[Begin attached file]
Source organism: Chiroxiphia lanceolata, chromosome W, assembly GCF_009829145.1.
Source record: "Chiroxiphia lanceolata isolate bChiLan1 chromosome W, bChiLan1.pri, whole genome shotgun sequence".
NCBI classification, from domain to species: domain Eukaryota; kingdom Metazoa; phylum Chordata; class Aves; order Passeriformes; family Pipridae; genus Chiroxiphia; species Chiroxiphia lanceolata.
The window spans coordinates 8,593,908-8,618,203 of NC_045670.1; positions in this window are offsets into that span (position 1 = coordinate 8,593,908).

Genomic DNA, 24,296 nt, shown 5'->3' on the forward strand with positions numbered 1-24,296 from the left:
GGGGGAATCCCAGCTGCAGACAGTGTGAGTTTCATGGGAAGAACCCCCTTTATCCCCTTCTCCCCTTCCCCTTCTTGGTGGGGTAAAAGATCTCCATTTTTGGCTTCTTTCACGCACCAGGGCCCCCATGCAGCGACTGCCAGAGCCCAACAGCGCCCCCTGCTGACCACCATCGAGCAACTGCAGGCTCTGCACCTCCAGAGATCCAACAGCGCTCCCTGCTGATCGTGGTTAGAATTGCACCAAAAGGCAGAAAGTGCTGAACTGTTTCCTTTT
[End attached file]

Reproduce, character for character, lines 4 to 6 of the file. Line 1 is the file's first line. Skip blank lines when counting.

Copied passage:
The window spans coordinates 8,593,908-8,618,203 of NC_045670.1; positions in this window are offsets into that span (position 1 = coordinate 8,593,908).

Genomic DNA, 24,296 nt, shown 5'->3' on the forward strand with positions numbered 1-24,296 from the left:
GGGGGAATCCCAGCTGCAGACAGTGTGAGTTTCATGGGAAGAACCCCCTTTATCCCCTTCTCCCCTTCCCCTTCTTGGTGGGGTAAAAGATCTCCATTTTTGGCTTCTTTCACGCACCAGGGCCCCCATGCAGCGACTGCCAGAGCCCAACAGCGCCCCCTGCTGACCACCATCGAGCAACTGCAGGCTCTGCACCTCCAGAGATCCAACAGCGCTCCCTGCTGATCGTGGTTAGAATTGCACCAAAAGGCAGAAAGTGCTGAACTGTTTCCTTTT